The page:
What We Said: “While it’s dominated by two genuinely stellar songs — the opening title track, and the effervescent “Yeah Yeah Yeah” — the rest of these twenty-eight minutes are generous in their own right. Hooks galore, rich harmonies, and just-off-the-wall-enough arrangements make for an album worthy of frequent revisitation.”


November 11 (#315)

The Breeders

Pod

(1990)

Rating: 8.3

What We Said: “The sound that The Breeders craft on their debut is thoroughly captivating. Each of these twelve tracks packs a serious punch, aided by the bare bones approach of audio engineer Steve Albini. As such, there’s an immediacy here that is nothing short of bracing. It’s on full display, from the sketches, to the more fleshed-out songs, to a thrilling cover of “Happiness is a Warm Gun.””


November 12 (#316)

The Cars

The Cars

(1978)

Rating: 8.8

What We Said: “Even though Ric Ocasek didn’t produce it himself, the pop craftsmanship that he displays here makes it wholly understandable why the likes of Weezer and Guided by Voices would turn to Ocasek for their own stabs at radio-friendly power pop.”


November 13 (#317)

The Olivia Tremor Control

Music From the Unrealized Film Script, Dusk at Cubist Castle

(1996)

Rating: 9.7

What We Said: “I’m willing to wager that the members of Maroon 5 and Imagine Dragons [two groups featured on the 2014 tv special, The Night That Changed America: A Grammy Salute to The Beatles] don’t know shit about “Carnival of Light,” or have intimate knowledge of side four of the “White Album.” But The Olivia Tremor Control sure as fuck did.”


November 14 (#318)

Kraftwerk

Kraftwerk

(1970)

Rating: 7.6

What We Said: “Kraftwerk’s self-titled debut is the closest that the group would ever get to the sound and spirit of the nascent Krautrock scene that they have often been associated with. Catching the group in a transitional state, the album sounds embryonic compared to the milestones that would follow in a few years time. With that said, the combination of freewheeling performances, experimental spirit, and Conny Plank’s spartan production, yields frequently thrilling results.”


November 15 (#319)

Sunny Day Real Estate

Diary

(1994)

Rating: 8.6

What We Said: “Not long ago, while sorting through the bins at Portland’s 2nd Avenue Records, those smiling figures caught my eye once again. With my CD copy of Diary long since packed away, I decided to give the album another chance. I’m glad that I did, because for whatever reason, Diary sounds even better to me today than it did in 1995.”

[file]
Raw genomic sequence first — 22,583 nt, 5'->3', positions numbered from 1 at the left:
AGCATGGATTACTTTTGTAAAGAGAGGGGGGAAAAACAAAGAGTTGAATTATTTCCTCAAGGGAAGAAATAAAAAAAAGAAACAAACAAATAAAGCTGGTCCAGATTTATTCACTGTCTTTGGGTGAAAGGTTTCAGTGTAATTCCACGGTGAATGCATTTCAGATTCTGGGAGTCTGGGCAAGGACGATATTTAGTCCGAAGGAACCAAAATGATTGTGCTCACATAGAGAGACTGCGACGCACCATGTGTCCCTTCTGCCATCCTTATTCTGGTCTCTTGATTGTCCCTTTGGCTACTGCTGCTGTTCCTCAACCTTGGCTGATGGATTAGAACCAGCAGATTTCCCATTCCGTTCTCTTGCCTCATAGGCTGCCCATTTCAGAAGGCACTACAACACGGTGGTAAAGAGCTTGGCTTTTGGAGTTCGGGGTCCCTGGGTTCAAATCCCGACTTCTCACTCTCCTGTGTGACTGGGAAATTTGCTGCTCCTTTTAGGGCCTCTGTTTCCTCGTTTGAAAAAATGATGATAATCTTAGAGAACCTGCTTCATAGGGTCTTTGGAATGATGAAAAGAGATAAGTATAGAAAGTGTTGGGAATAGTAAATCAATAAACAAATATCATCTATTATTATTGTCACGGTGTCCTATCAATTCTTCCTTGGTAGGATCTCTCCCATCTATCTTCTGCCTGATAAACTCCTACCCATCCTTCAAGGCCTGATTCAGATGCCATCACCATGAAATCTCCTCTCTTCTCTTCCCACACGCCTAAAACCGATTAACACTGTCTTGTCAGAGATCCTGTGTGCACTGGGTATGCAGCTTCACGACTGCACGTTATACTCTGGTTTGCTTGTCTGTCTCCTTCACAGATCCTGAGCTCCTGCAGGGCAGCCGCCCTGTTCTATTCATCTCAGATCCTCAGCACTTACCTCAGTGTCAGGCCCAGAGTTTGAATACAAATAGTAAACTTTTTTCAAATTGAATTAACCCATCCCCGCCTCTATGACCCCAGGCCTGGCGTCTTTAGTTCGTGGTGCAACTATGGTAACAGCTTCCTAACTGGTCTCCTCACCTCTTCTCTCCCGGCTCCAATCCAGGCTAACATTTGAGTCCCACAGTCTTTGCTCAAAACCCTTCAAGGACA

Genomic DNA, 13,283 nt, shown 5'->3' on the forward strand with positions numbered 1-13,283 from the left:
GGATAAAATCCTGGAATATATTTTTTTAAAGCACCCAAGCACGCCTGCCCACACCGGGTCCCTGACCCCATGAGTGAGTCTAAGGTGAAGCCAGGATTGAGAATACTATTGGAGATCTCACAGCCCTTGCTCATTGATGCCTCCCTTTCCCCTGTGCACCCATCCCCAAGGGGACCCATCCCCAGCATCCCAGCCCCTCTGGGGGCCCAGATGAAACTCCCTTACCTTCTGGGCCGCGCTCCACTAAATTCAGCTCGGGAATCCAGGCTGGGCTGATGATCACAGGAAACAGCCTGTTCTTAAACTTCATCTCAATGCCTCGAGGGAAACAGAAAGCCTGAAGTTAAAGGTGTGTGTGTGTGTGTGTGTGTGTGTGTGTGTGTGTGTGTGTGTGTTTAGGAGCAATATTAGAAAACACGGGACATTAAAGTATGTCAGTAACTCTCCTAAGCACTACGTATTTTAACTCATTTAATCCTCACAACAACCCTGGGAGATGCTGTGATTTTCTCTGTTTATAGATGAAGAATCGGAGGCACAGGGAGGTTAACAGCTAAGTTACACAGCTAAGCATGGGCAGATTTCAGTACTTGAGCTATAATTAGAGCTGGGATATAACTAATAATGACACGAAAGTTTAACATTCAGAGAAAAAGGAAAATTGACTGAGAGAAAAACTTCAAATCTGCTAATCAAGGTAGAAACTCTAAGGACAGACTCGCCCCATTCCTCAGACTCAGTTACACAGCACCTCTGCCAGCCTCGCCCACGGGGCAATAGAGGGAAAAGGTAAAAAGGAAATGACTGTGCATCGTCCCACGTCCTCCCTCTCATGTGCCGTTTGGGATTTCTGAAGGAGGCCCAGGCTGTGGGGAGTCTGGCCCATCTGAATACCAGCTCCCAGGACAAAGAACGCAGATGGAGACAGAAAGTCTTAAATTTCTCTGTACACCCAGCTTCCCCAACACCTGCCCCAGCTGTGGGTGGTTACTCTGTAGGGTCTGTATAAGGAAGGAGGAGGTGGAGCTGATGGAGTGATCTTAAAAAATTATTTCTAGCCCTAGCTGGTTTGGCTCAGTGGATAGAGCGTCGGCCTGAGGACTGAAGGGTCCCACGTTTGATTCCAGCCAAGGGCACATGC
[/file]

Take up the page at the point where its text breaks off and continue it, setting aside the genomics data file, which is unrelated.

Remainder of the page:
November 16 (#320)

Smashing Pumpkins

Gish

(1991)

Rating: 7.8

What We Said: “While Billy Corgan would add countless layers of guitar to Siamese Dream, he makes good with relative economy here. There’s a depth of tone to these songs — particularly in the rotary-treated guitars — that lends Gish a vaguely psychedelic flavor, which makes for an interesting juxtaposition with the album’s heavier moments.”


November 17 (#321)

Ride

Nowhere

(1990)

Rating: 9.3

What We Said: “Few albums have ever married a sound and cover image together as perfectly as Ride’s 1990 debut, Nowhere. The giant wave emerging from an otherwise tranquil sea serves as a perfect metaphor for the engulfing sounds contained within: surging, thrashing, and even violent, but simultaneously, mystifyingly beautiful.”


November 18 (#322)

The Congos

Heart of The Congos

(1977)

Rating: 9.6

What We Said: “Anchored by the classic “Fisherman,” against all odds, Heart of The Congos manages to remain just as immersive of a listen across its ten tracks. Like the best dub records — especially those produced by [Lee] Perry — it’s both airy and grounded. But more than just a great sounding record — and really, an in-his-element Perry had no equal — these songs are uniformly excellent.


November 19 (#323)

Paul Revere & The Raiders

Like, Long Hair

(1961)

Rating: 6.0

What We Said: “The most remarkable thing about Like, Long Hair is that it exists at all. Working bands like this generally didn’t make it into the studio in the early sixties, and rarely to record a full-length LP. But as these relative rarities go, it’s par for the course — especially when compared to something like The Fabulous Wailers’ self-titled debut from two years prior.”


November 20 (#324)

The Residents

Meet The Residents

(1974)

Rating: 8.4

What We Said:Faust and The Magic Band camp out in the woods for a week, half-writing a bunch of weird-ass songs; then convene in Daniel Johnston’s parents’ basement to record them over the stolen “Revolution 9” master tapes. As one might imagine, it’s all a bit stupid, kinda disturbing, a little scary, occasionally beautiful, and equal parts pretentious and playful. Oh, and it kinda fucking rules.”